Why we love – and hate – movies

1. It’s a Wonderful Life (1946)

Jimmy Stewart stars as George Bailey, a small-town Nebraska banker, who longs to escape his conservative life and work as a pre-med student in New York. His visions of the future are altered when an angel (Frank Capra) comes to tell him that his “world” will be a far better place if he takes this promise as his own. Frank Capra’s adaptation of the Frank L. Baum book is a much beloved film. One of my favorite film clips is the confrontation between George and Bedford Falls, where Bedford Falls is run by the trio of Mayor Bailey, United States Senator George Bailey, and Senator Bailey’s brother.

One high-profile stinker of a film is 1995’s hit, Donnie Darko, a movie about a kid (Jake Gyllenhaal) who suspects that a mysterious worm in his bottle is preparing him for a terse end. Critics were unkind to the film, which grossed just $22 million, although the reviews weren’t too bad.

2. Ghost (1990)

When a recently deceased Charles Bukowski (Patrick Swayze) invites a group of ghosts for Thanksgiving dinner in this classic, the skeptical Sam Loomis (Emmylou Harris) is deeply moved by Bukowski’s romantic vision of humanity. Unfortunately, Ghost is an endless sequel and various short films, to the point where the movie runs over an hour and a half.

3. Donnie Darko (2001)

This noirish-y adaptation of Richard Matheson’s novel The Rainbow opens with Donnie (Jake Gyllenhaal) running from the cops who think he has stolen a rocket, and ends with his suicide. Jake Gyllenhaal gets for the most part commendable reviews for his screen turn, but the final sequence set to noise is considered the film’s worst moment.

The National Archives is preserving Hollywood’s archival material for posterity—from the talent tests of an unknown Carrie Fisher to the work of established figures, such as “Donovan Burns, aka.” The director of the acclaimed movie A Raisin in the Sun has committed to donating all of his vaults to the Archives, a kind of digital treat for film fans. He hopes to complete the project in four to five years.

In the meantime, one film folks may want to avoid if they’re less film-savvy is the 1994 David Lynch biopic, Mulholland Drive.

4. Don’t Look Now (1973)

A story that starts off as a cynical fantasy finds itself coming to a disturbing end for lovers Amy (Julie Christie) and Edmund (Donald Sutherland) in this Sirkian horror film.

5. The Art of the Deal (1987)

Michael Douglas attempts to possibly redeem himself, as Donald Trump, in this Disney-produced satire of American politics.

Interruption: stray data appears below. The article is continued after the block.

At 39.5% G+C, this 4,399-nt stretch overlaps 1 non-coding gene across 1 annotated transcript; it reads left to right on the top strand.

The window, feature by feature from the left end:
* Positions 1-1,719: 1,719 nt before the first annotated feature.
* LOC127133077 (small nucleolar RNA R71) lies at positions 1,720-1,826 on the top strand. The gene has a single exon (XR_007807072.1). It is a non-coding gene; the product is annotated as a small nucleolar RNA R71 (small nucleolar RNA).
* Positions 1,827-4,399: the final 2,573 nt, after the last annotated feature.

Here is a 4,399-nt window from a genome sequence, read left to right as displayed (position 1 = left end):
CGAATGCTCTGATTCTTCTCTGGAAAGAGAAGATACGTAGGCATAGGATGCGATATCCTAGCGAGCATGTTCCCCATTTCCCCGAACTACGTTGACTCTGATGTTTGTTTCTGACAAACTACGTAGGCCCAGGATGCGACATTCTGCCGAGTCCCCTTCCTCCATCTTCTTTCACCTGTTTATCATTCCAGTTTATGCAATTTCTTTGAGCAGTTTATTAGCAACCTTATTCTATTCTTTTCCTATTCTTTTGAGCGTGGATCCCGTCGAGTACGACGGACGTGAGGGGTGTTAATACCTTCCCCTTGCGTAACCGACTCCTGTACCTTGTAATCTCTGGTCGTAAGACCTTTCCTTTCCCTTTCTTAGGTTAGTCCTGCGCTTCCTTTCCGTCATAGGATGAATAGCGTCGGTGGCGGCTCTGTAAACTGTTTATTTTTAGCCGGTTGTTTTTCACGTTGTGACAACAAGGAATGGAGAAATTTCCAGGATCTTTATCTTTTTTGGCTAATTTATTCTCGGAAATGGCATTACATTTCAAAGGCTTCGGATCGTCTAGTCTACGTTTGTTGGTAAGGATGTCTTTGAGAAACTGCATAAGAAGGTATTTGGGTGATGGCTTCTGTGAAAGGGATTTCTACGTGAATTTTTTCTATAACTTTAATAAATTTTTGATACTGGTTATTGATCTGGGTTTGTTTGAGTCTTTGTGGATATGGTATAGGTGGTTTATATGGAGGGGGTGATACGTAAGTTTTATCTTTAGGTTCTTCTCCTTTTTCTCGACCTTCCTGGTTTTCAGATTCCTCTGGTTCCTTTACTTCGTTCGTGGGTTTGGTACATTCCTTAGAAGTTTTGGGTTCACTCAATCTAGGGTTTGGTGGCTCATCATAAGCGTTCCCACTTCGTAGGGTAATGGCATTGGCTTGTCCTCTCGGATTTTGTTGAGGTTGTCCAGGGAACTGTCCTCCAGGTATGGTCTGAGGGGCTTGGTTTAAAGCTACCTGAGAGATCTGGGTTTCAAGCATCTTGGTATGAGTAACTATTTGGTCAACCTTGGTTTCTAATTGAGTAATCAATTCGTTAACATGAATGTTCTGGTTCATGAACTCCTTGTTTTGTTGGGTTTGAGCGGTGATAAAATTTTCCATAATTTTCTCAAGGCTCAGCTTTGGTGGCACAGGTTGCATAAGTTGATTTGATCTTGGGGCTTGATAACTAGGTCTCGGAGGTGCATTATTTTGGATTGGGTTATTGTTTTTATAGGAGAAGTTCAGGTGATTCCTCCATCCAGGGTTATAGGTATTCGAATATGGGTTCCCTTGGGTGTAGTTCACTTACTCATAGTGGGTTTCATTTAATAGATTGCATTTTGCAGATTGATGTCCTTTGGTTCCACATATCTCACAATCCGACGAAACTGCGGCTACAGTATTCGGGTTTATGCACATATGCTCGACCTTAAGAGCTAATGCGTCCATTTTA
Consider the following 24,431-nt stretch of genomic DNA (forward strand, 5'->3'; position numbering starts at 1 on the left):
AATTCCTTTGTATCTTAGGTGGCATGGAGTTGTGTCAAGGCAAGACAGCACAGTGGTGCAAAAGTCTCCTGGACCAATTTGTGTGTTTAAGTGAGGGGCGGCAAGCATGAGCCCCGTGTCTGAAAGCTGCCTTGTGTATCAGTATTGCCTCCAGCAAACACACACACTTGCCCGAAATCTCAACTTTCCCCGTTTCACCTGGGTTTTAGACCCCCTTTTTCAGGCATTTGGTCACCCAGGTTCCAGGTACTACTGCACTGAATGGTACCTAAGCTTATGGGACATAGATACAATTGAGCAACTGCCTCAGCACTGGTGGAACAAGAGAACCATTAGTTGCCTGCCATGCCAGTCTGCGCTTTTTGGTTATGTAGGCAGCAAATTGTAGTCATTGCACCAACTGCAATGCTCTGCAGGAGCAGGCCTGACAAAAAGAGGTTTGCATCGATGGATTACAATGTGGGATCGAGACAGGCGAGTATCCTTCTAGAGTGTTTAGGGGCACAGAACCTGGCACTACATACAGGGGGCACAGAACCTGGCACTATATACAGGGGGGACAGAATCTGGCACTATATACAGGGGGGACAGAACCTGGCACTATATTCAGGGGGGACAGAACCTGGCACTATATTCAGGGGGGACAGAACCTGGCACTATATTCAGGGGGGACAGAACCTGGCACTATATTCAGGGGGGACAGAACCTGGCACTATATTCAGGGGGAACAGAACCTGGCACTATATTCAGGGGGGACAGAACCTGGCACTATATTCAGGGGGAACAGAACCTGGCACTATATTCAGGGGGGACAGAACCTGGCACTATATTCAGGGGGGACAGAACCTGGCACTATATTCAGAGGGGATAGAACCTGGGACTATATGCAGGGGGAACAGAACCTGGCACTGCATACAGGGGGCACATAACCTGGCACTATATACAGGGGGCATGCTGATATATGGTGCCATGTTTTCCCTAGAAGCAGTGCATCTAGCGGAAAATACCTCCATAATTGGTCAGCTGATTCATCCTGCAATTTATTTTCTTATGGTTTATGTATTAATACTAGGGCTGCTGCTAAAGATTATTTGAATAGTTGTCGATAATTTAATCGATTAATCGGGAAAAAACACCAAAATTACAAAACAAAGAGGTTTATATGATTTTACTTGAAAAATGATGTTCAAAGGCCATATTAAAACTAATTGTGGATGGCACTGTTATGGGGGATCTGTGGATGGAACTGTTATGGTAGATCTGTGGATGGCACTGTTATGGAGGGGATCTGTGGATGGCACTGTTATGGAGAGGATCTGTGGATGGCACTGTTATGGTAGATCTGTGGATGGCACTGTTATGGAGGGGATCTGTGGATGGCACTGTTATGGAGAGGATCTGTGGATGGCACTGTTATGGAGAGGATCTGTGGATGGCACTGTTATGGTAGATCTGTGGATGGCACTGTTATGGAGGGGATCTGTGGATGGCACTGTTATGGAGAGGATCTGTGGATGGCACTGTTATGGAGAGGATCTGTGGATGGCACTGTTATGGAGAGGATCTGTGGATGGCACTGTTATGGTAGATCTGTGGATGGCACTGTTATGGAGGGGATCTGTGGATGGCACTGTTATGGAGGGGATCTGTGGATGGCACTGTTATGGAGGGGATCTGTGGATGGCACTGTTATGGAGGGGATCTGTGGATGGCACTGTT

6. Perry Mason: The Series (1965)

Gil Baxter played Perry Mason in this short-lived police series that focused on the solo case of Mason’s latest client. It was a crucial first season that introduced Brad Garrett’s character.

7. Close Encounters of the Third Kind (1977)

The director Steven Spielberg delved into the themes of artificial intelligence and super science in this science fiction love story, which was arguably more influential on pop culture than Star Wars.

8. Cowboy Ninja Viking (2010)

Joel Kinnaman took over the role of “George” Cluttin from Chris Klein, an NCIS star. The end of this gloriously pointless action film comes when a guy believed to be an alien army kills two agents in an interrogation room, sending them tumbling to their deaths in a faux bullet.

9. Big Trouble in Little China (1986)

John Carpenter wrote and directed this cult classic about a love triangle set in an alternate version of the western world. Kurt Russell stars as Jack Burton, a bounty hunter who must escape with his girlfriend from a rival couple. Kurt Russell was so well-received for the role of the truck driver who falls for a woman playing a blind woman, that the actresses continued the role into an enduring romantic comedy.

10. Death Proof (2007)

The prequel to Quentin Tarantino’s cult classic Death Proof, this movie received criticism for attempting to mix action and comedy in a movie that didn’t deliver. The moody shoot-out and car chase scenes that Tarantino fans loved are nowhere to be found.

11. Nacho

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